The Subversive Lesson About Genius Hidden In James Bond

Illustration for article titled The Subversive Lesson About Genius Hidden In James Bond

Truth time: Without the highly skilled tech and strategic teams he has behind him, James Bond would be just an overdressed field agent with an unnecessarily picky drink order. But, does that fictional string of geniuses reveal an important truth about how talent works?

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In response to this post on villains who wanted to get caught, a discussion began about Q, the brilliant inventor and tinkerer who's responsible for the incredible gadgets that make up, essentially, one of Bond's main "superpowers". But, though the Q we usually see is, undoubtedly, a genius. In Skyfall, he was noticeably less competent than usual.

So what gives? Maybe what we're seeing is not a shift for the character, but rather a clue about how he became what he is. People who are highly skilled are not merely innately good at what they do. They are better at failing and — learning from those failures — than those who are just talented. If Q is going to become the genius that he typically is featured as, what we're seeing may merely be a necessary step on that road:

cparksrunX24

I think Q's mistake in Skyfall was intentional. He's still a rookie kid so it makes sense that he would screw up like that. It lays the groundwork for him to be smarter in the future, learning from those kinds of mistakes. Character development is always more interesting than having the character show up, already a flawless badass.

Lee Adama's Moral Center

This is entirely plausible. Given the new Q's youth, he could be at the beginning of a Judi Denchesque string of Bond films.

Also, the ongoing clash between the new and old ways of running MI6 was an important theme of that film. So, illuminating a flaw in the new way (clumsy as it may have been) fits well.

LambicPentamter

I agree with you completely on Q's mistake being an intentional directorial decision. I think the prior scene where he gets all mouthy with James Bond is part and parcel of his unwarranted pride about how good he is followed by his subsequent fall.

However, that being an intentional bit of character development only redeems Q's future as a character. It doesn't save Silva's intentional capture plan. Because he still would have made an escape plan that was entirely dependent upon Q doing something that Silva has no reason to assume he would do. It was stupid on Q's part, but not predictably stupid. If your plan relies on someone being pridefully overconfident which leads to a mistake, then it's an incredibly risky plan.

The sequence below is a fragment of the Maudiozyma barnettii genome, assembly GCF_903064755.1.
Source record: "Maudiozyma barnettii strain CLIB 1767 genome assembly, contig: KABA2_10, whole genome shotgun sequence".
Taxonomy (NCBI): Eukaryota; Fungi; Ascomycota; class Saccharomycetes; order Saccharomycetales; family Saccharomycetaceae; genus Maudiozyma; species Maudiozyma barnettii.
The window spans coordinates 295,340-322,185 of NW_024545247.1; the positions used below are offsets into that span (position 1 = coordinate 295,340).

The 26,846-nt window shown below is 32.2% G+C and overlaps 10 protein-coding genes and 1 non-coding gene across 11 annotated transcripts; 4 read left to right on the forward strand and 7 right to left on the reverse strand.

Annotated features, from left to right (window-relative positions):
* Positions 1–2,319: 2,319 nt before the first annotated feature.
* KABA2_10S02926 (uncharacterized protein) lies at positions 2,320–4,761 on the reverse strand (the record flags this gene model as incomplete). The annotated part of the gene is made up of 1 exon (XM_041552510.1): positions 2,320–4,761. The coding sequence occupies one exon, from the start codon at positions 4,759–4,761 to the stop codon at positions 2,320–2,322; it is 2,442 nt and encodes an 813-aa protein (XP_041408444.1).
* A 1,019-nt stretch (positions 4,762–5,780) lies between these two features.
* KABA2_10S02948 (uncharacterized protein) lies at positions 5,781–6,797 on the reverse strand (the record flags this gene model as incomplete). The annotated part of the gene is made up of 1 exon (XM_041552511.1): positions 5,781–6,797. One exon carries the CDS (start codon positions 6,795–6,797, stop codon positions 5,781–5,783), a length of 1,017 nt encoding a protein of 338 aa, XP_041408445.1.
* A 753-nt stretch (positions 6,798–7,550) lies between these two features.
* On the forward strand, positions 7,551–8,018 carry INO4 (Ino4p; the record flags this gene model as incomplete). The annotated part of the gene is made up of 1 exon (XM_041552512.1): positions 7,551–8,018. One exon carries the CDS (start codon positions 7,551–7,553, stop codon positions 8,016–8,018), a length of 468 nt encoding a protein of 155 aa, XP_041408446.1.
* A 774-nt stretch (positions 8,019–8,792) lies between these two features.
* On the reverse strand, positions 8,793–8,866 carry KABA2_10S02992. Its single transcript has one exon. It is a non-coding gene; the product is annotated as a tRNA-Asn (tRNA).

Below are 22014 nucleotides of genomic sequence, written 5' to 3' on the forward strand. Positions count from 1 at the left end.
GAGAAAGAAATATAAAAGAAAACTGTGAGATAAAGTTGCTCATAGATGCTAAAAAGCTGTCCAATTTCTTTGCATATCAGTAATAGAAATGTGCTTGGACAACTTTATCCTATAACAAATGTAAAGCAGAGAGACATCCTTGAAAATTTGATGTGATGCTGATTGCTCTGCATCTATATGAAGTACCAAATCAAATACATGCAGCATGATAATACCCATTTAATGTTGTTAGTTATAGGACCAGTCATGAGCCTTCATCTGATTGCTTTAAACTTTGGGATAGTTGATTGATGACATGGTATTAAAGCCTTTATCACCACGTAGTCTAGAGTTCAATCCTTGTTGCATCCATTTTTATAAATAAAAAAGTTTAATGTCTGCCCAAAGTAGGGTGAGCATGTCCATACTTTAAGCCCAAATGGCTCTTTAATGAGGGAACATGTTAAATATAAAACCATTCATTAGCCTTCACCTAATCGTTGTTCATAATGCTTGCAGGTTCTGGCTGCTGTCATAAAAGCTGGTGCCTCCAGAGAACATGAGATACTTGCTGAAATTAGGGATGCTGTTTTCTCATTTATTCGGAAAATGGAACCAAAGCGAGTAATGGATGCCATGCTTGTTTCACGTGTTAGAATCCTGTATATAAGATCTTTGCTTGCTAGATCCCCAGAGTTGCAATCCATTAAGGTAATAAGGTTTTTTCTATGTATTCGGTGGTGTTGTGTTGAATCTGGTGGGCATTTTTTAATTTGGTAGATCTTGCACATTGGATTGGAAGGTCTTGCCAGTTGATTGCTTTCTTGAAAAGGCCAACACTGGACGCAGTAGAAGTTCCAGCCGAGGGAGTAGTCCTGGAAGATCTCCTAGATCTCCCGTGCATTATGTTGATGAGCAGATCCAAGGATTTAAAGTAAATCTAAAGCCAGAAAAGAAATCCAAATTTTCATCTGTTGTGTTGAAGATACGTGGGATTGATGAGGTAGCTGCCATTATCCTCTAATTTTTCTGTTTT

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When they announced Spectre, that was one of the things I thought about. What if they wrote Q as a character that seems to have learned from his past (and fatal) mistakes? I would forgive the stuff from Skyfall in that case. But I doubt that happens.

What do you think? Tell us your thoughts on how you see the character developing in the comments.

DISCUSSION

craigmichaelranapia
Craig Michael Ranapia

But, though the Q we usually see is, undoubtedly, a genius. In Skyfall, he was noticeably less competent than usual.

In Skyfall everyone fucks up horribly. Q. isn't the only one who's tragically over-confident that he has a handle on the rules of the game that's actually being played. M. think she can keep doing things the way she's always done them, and bulldoze her way through everything — and no matter how much Tennyson she quotes, it's an error of judgement that gets a lot of people killed. Including herself. Eve Moneypenny, much as I love her, made the right call at the end not going back to field work because when push comes to shove she doesn't trust her instincts over the rule book. And the rule book isn't enough.

That's what I really loved about Voldemort Mallory — nobody liked him, but he's not actually wrong.